I read something a couple of months back that has been rattling around in my brain. The idea is that there are three basic ways that people deal with being lost. One is to immediately try to find a way out -- to find a way back to the safe, known zone. Another is to make a place -- to turn the lost place into something known, thereby rendering oneself no longer lost. The third is to venture deeper into the unknown -- to turn it into adventure and discovery.

If I had been as honest with myself back then as I am now, I would have known that what I was feeling through most of my marriage was lost. I was wandering in a not entirely uncomfortable fog. So, for a time, I made it a place that was known. When I thought about getting out, my first thought was of going back to Michigan where I grew up. But if there is anything I've consistently adhered to it's to not go backward. That left me with venturing deeper, discovering what else was in the fog and what might be beyond the fog.

I'm so glad I did, and that's why I was quietly celebrating. I'm not one of those who ever says, "I just should never have married him." It's sad and painful that it didn't work, but it also brought something to both of  us that we needed at the time. I needed that fog. For a while. I needed a safe, quiet place to land. And let's be honest here, even the best, most pristine moment is tinged with regret of some sort. It's what makes those moments so sweet.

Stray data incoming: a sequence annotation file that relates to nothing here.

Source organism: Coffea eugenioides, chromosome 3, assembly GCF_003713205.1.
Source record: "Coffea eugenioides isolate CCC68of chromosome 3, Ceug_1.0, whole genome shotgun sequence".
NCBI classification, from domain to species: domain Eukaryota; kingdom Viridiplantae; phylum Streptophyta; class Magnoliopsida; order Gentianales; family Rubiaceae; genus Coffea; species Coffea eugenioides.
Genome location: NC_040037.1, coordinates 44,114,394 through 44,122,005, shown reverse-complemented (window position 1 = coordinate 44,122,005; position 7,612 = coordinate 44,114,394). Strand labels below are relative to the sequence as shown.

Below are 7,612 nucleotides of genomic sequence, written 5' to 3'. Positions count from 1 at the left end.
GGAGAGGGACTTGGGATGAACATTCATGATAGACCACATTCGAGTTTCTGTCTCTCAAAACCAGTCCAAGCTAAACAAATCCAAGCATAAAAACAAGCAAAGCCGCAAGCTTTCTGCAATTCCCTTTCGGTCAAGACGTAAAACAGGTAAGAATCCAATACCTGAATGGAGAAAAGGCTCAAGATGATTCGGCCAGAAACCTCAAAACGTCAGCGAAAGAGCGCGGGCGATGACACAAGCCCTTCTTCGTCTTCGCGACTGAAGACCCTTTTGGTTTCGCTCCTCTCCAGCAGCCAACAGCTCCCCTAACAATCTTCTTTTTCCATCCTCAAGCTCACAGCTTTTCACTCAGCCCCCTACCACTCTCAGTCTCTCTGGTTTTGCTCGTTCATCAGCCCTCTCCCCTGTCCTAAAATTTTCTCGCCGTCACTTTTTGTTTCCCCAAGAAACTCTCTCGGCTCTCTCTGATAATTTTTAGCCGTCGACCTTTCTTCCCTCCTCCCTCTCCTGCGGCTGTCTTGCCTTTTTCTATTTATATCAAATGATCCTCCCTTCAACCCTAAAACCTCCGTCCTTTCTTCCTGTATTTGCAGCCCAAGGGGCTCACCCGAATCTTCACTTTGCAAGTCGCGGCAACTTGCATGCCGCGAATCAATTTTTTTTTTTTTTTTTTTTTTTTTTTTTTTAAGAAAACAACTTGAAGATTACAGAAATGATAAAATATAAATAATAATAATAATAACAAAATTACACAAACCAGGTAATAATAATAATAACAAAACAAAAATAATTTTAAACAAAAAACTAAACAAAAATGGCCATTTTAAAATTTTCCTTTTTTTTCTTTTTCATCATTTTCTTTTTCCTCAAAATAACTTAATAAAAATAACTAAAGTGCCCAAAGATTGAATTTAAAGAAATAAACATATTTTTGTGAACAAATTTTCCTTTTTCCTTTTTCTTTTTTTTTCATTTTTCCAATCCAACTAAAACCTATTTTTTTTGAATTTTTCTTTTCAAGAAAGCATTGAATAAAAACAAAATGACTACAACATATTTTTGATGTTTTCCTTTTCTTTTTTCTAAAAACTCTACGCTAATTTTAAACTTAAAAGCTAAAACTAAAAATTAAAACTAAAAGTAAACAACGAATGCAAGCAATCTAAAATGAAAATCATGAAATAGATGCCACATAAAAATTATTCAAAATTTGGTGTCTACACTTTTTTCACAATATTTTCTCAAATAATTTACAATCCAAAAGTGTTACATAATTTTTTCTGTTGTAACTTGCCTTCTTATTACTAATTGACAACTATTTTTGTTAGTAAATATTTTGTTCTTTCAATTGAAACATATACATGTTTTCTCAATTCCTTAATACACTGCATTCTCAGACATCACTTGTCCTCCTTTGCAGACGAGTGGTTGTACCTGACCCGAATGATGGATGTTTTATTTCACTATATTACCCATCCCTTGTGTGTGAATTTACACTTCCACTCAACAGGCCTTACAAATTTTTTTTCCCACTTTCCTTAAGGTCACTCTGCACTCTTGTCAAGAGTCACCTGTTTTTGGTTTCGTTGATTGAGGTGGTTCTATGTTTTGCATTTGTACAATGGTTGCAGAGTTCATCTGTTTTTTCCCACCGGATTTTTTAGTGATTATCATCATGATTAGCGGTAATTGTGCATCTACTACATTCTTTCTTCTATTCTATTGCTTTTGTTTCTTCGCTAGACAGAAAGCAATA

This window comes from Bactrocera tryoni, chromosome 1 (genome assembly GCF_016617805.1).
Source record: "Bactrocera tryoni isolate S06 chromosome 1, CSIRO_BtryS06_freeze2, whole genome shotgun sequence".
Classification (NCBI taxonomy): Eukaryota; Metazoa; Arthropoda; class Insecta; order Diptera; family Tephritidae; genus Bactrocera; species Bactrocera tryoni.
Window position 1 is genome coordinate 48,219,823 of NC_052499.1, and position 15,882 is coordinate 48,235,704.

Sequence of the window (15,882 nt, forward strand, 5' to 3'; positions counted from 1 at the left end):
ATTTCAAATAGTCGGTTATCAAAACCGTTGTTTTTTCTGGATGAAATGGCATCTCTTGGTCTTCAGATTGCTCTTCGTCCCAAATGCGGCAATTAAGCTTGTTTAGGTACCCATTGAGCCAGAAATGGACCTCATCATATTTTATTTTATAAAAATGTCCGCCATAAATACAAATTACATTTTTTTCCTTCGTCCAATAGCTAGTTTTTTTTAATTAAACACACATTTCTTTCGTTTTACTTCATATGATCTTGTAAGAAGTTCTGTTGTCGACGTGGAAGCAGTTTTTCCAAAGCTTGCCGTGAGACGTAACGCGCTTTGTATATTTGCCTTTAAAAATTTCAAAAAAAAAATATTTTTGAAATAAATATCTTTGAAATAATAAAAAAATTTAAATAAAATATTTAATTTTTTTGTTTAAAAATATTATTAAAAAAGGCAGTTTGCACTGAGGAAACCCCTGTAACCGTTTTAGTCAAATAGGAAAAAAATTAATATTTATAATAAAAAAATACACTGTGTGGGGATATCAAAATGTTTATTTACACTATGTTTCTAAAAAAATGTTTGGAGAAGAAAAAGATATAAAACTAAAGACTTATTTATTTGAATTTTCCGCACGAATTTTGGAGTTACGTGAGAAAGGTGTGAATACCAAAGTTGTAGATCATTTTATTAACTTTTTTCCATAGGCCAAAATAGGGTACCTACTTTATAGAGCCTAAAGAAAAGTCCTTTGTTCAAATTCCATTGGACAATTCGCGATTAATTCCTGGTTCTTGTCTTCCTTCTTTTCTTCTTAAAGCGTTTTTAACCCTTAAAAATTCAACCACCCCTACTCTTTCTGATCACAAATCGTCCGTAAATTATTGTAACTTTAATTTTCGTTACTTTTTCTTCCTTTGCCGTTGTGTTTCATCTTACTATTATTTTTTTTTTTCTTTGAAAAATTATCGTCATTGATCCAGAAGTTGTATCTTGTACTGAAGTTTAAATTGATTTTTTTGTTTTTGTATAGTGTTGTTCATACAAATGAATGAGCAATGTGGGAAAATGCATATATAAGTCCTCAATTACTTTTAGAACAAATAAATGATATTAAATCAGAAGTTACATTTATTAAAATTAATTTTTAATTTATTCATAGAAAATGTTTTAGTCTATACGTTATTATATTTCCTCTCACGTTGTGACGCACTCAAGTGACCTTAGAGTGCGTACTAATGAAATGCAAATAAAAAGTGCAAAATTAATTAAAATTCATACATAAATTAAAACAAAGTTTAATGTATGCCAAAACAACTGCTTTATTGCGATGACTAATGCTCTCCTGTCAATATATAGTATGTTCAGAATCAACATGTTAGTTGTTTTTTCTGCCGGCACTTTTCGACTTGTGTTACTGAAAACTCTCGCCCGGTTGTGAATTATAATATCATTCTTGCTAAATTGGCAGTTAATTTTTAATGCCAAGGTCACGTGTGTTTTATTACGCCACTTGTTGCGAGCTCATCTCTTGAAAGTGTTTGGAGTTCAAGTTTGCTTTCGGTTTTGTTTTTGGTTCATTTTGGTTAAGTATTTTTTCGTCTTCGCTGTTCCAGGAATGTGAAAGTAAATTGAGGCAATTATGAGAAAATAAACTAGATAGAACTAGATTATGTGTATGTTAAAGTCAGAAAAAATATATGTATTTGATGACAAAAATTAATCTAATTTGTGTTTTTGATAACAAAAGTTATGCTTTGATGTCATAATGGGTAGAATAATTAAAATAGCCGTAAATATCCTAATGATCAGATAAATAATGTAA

Sometimes the thing we're trying so hard to fix isn't what's broken. Sometimes there's not even anything broken. You can't teach a goldfish to ride a bicycle. You can have fun watching the fish swim around. You can have fun riding the bicycle. But to try to amalgamate the two into something beautiful and productive... it doesn't work. Even so, it doesn't mean you stop appreciating either one.